The depravity within this culture continued full force for the remainder of the year. On August 22, 2013, a 22-year-old photojournalist on assignment in Mumbai was gang raped by five men who took pictures during the rape and threated to release them if she reported the crime. An ambulance driver then raped a 10-year-old girl on December 23, 2013 in Chhattisgarh. As the one-year anniversary of Jyoti Singh’s death crept upon India, a 16-year-old girl committed suicide by setting herself on fire in Calcutta after being gang raped twice. After being gang raped for the first time in October, the teenager was raped for a second time by the same six men the following day after reporting her assault with her father.
Brinda Karat, a former member of Parliament, commented on these gruesome crimes: “It’s a year since this terrible case in Delhi outraged the country and forced the government to make public commitments about preventative, protective and legal measures to punish [perpetrators] when these cases occur. But this case shows there is protection for the criminals. Her life could have been saved.” According to the NCRB, 2013 resulted in 33,707 reported rapes compared to 2012’s 24,923 reported rapes.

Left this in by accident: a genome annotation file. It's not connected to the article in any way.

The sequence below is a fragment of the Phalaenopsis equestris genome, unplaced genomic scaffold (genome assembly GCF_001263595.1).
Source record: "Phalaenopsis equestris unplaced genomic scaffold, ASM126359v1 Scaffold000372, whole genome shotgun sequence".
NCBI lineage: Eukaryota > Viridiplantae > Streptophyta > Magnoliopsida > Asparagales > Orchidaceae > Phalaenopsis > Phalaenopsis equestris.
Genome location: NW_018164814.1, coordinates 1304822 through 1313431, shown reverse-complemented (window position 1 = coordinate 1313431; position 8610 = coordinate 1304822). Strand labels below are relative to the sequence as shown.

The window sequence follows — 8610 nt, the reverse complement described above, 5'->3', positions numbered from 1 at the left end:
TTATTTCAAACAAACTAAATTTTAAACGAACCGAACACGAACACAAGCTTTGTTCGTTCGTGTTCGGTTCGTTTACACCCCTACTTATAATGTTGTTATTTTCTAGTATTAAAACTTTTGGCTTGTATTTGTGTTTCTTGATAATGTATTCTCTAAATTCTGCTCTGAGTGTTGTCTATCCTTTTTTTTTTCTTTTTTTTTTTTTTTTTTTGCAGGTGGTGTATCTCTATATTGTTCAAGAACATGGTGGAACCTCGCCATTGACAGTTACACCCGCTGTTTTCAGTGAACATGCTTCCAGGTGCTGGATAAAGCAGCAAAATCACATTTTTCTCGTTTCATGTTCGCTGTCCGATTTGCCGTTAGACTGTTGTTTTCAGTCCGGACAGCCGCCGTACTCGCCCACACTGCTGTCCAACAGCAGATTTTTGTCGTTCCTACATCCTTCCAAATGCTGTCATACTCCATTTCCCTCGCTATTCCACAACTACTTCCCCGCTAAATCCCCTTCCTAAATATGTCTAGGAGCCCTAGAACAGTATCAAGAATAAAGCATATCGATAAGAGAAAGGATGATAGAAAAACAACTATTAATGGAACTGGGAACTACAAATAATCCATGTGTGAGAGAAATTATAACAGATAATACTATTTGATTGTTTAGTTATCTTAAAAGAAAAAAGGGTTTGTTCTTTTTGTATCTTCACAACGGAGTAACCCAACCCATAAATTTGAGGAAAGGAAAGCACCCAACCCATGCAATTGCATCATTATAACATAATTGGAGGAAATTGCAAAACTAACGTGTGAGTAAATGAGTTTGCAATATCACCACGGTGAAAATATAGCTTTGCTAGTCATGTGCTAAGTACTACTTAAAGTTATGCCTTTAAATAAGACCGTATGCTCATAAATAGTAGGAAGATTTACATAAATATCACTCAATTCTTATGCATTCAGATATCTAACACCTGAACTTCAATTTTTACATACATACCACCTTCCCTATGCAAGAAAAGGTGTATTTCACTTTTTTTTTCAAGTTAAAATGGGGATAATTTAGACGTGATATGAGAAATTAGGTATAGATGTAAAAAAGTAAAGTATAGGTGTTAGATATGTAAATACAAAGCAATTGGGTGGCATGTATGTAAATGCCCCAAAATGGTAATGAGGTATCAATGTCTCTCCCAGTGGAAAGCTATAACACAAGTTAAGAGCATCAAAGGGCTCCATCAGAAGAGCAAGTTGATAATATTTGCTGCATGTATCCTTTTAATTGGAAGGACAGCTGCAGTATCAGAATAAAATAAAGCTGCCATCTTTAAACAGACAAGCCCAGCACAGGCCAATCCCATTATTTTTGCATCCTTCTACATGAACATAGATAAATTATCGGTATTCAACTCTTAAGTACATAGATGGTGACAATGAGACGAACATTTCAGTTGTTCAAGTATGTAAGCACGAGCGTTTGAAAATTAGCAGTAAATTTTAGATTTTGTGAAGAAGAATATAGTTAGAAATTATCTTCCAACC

The following year fared grim at best as the brutality towards women played on. The year 2014 began with the gang rape of a 20-year-old girl in Birbhum by up to 15 men. The rape served as a punishment ordered by Salishi Sabha, a kangaroo court, for her alleged extramarital relationship. India’s information minister, Manish Tewari, noted in Delhi after the gang rape, “In a democratic country, based upon the rule of law, no vigilantism can be permitted.”
Women of the lower echelon of society continue to face the most violence in the country. The notorious May 2014 gang rape case of two cousins, ages 14 and 15, found hanging in a mango tree in Baduan, Uttar Pradesh exposed India’s shame once again. However, this time the victims of rape were not photojournalists or an aspiring doctors, they were part of the Dalít caste, formally known as the untouchables, the lowest caste. According to the NCRB, four Dalít women are raped, two Dalíts are murdered, and two Dalít homes are torched every day.